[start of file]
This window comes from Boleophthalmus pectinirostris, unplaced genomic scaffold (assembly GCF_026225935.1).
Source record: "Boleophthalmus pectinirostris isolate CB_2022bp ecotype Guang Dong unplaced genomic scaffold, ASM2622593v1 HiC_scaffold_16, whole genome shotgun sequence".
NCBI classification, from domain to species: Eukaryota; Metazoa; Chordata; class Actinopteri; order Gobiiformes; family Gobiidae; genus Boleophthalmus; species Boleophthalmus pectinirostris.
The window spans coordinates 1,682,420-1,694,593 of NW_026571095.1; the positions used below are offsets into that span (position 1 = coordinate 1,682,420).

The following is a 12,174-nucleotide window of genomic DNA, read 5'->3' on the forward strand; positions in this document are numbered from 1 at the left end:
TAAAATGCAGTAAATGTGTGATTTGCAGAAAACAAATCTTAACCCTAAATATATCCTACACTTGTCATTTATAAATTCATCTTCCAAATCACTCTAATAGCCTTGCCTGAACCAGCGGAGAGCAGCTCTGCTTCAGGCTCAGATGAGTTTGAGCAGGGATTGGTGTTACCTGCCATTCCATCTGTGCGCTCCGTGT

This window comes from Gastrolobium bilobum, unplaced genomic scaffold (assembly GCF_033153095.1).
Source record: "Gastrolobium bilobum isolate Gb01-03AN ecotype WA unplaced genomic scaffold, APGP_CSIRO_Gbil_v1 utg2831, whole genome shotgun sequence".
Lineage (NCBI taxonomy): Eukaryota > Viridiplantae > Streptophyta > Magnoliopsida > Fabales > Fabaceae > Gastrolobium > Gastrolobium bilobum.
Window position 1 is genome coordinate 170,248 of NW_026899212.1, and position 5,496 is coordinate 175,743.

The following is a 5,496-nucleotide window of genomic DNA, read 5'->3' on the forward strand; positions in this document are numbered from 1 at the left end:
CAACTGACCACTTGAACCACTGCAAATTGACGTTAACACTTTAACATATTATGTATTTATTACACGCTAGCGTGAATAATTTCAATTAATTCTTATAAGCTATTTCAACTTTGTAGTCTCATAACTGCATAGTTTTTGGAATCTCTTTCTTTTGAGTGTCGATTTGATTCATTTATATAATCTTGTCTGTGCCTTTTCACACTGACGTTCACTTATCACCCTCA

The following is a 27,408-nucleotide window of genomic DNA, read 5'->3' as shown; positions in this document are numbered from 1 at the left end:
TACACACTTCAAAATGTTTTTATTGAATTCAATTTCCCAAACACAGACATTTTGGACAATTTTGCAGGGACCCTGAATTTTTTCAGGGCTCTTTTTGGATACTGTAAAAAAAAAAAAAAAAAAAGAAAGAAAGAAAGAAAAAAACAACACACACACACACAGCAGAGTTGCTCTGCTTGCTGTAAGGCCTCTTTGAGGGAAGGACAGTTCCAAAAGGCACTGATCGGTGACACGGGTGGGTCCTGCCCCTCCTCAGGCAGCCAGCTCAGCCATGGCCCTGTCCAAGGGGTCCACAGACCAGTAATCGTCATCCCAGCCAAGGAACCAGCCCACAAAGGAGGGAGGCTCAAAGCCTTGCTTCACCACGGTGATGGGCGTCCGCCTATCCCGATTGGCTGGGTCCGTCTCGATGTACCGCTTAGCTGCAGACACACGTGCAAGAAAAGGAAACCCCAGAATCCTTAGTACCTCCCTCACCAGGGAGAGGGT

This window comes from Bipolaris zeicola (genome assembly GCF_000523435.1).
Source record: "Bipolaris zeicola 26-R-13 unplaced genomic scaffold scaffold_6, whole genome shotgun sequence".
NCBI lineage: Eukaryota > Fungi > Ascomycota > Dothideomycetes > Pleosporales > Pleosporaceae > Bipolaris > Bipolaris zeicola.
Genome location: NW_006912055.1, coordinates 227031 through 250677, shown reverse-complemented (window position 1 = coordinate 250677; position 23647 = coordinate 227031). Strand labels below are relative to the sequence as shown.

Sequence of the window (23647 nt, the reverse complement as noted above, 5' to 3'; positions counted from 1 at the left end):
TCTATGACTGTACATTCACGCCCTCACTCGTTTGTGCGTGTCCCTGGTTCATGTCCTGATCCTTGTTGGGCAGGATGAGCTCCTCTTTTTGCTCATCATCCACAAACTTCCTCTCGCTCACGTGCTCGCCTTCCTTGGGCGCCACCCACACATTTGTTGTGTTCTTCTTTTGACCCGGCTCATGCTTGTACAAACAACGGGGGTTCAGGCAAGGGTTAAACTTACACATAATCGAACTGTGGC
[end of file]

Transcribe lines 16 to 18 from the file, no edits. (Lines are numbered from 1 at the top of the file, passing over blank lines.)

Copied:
Source record: "Bipolaris zeicola 26-R-13 unplaced genomic scaffold scaffold_6, whole genome shotgun sequence".
NCBI lineage: Eukaryota > Fungi > Ascomycota > Dothideomycetes > Pleosporales > Pleosporaceae > Bipolaris > Bipolaris zeicola.
Genome location: NW_006912055.1, coordinates 227031 through 250677, shown reverse-complemented (window position 1 = coordinate 250677; position 23647 = coordinate 227031). Strand labels below are relative to the sequence as shown.